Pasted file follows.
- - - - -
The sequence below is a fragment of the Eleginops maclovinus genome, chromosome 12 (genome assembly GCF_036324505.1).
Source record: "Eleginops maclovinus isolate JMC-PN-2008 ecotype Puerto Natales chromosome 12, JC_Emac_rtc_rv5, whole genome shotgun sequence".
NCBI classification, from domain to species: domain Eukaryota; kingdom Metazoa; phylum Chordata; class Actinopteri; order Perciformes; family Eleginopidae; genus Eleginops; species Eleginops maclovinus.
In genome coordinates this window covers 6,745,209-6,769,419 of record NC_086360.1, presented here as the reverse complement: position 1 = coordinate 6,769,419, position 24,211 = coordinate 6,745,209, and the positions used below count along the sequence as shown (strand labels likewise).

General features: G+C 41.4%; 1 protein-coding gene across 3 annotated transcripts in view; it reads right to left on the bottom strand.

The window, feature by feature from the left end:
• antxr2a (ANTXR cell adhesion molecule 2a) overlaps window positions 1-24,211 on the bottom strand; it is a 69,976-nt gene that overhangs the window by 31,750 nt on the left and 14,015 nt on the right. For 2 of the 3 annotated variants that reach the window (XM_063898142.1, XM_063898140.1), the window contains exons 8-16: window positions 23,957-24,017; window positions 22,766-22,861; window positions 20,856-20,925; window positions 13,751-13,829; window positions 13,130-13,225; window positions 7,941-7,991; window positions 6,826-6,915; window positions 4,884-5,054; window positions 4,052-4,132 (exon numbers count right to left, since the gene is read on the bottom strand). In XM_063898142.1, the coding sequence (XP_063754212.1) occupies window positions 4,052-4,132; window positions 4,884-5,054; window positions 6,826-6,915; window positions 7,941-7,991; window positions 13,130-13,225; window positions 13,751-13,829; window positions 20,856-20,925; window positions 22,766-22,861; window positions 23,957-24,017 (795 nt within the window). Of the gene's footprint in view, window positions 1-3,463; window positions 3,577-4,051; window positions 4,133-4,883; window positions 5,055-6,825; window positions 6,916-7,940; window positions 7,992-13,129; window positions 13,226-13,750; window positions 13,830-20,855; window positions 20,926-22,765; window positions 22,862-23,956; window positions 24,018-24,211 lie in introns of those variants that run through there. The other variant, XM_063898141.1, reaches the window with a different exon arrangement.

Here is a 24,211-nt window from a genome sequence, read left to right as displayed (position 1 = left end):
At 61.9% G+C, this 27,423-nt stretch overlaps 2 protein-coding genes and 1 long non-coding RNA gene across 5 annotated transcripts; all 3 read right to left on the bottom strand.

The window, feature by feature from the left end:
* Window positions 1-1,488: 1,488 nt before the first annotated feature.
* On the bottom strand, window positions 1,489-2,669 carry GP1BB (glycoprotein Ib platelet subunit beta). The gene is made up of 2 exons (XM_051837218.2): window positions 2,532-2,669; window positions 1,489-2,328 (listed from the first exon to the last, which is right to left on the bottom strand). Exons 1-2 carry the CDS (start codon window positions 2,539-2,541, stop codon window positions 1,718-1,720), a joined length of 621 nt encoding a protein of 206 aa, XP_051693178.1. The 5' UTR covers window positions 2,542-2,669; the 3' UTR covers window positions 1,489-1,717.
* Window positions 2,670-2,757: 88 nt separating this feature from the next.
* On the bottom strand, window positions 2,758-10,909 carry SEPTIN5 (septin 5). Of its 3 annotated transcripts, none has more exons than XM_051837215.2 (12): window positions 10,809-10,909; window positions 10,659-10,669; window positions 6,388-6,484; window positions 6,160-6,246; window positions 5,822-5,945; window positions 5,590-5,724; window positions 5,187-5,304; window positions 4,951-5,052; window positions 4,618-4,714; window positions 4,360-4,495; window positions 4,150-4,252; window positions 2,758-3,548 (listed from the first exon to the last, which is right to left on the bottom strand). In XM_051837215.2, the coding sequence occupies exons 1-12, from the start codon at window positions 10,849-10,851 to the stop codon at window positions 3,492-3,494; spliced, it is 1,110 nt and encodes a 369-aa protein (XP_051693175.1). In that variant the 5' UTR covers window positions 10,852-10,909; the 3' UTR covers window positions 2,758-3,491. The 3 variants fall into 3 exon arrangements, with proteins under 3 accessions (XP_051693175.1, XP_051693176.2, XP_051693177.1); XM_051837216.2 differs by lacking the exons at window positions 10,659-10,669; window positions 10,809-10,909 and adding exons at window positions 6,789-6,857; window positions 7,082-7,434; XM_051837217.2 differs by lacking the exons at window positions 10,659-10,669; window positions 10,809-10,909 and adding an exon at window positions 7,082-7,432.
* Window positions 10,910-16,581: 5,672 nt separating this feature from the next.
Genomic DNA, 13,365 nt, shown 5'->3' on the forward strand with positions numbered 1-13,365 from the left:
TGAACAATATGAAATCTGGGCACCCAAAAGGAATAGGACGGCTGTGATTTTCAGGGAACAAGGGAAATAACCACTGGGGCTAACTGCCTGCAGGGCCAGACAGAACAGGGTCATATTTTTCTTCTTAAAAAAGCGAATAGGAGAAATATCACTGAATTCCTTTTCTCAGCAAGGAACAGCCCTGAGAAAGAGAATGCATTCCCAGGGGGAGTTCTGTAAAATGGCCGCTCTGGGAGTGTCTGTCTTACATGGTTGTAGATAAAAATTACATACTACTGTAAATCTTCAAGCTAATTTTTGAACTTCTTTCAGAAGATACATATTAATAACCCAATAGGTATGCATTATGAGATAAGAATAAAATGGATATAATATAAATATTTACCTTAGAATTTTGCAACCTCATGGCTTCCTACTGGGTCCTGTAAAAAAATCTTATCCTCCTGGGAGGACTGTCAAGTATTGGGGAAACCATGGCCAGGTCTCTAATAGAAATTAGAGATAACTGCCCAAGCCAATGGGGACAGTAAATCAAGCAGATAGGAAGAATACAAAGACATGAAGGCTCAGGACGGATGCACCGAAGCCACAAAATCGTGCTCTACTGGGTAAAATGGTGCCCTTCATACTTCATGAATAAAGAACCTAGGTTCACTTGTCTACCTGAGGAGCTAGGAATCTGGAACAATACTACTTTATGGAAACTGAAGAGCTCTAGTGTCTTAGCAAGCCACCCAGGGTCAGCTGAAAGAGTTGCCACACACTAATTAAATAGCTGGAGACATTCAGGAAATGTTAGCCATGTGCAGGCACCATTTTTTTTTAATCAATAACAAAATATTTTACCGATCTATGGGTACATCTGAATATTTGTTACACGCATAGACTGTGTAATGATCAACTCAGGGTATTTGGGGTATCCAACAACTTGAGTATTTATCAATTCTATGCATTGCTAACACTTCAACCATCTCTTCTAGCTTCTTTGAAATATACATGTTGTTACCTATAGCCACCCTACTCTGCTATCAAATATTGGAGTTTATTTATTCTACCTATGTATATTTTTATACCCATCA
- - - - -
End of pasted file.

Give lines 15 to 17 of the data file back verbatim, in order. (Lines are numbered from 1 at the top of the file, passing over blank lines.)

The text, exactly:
* Window positions 10,910-16,581: 5,672 nt separating this feature from the next.
Genomic DNA, 13,365 nt, shown 5'->3' on the forward strand with positions numbered 1-13,365 from the left:
TGAACAATATGAAATCTGGGCACCCAAAAGGAATAGGACGGCTGTGATTTTCAGGGAACAAGGGAAATAACCACTGGGGCTAACTGCCTGCAGGGCCAGACAGAACAGGGTCATATTTTTCTTCTTAAAAAAGCGAATAGGAGAAATATCACTGAATTCCTTTTCTCAGCAAGGAACAGCCCTGAGAAAGAGAATGCATTCCCAGGGGGAGTTCTGTAAAATGGCCGCTCTGGGAGTGTCTGTCTTACATGGTTGTAGATAAAAATTACATACTACTGTAAATCTTCAAGCTAATTTTTGAACTTCTTTCAGAAGATACATATTAATAACCCAATAGGTATGCATTATGAGATAAGAATAAAATGGATATAATATAAATATTTACCTTAGAATTTTGCAACCTCATGGCTTCCTACTGGGTCCTGTAAAAAAATCTTATCCTCCTGGGAGGACTGTCAAGTATTGGGGAAACCATGGCCAGGTCTCTAATAGAAATTAGAGATAACTGCCCAAGCCAATGGGGACAGTAAATCAAGCAGATAGGAAGAATACAAAGACATGAAGGCTCAGGACGGATGCACCGAAGCCACAAAATCGTGCTCTACTGGGTAAAATGGTGCCCTTCATACTTCATGAATAAAGAACCTAGGTTCACTTGTCTACCTGAGGAGCTAGGAATCTGGAACAATACTACTTTATGGAAACTGAAGAGCTCTAGTGTCTTAGCAAGCCACCCAGGGTCAGCTGAAAGAGTTGCCACACACTAATTAAATAGCTGGAGACATTCAGGAAATGTTAGCCATGTGCAGGCACCATTTTTTTTTAATCAATAACAAAATATTTTACCGATCTATGGGTACATCTGAATATTTGTTACACGCATAGACTGTGTAATGATCAACTCAGGGTATTTGGGGTATCCAACAACTTGAGTATTTATCAATTCTATGCATTGCTAACACTTCAACCATCTCTTCTAGCTTCTTTGAAATATACATGTTGTTACCTATAGCCACCCTACTCTGCTATCAAATATTGGAGTTTATTTATTCTACCTATGTATATTTTTATACCCATCA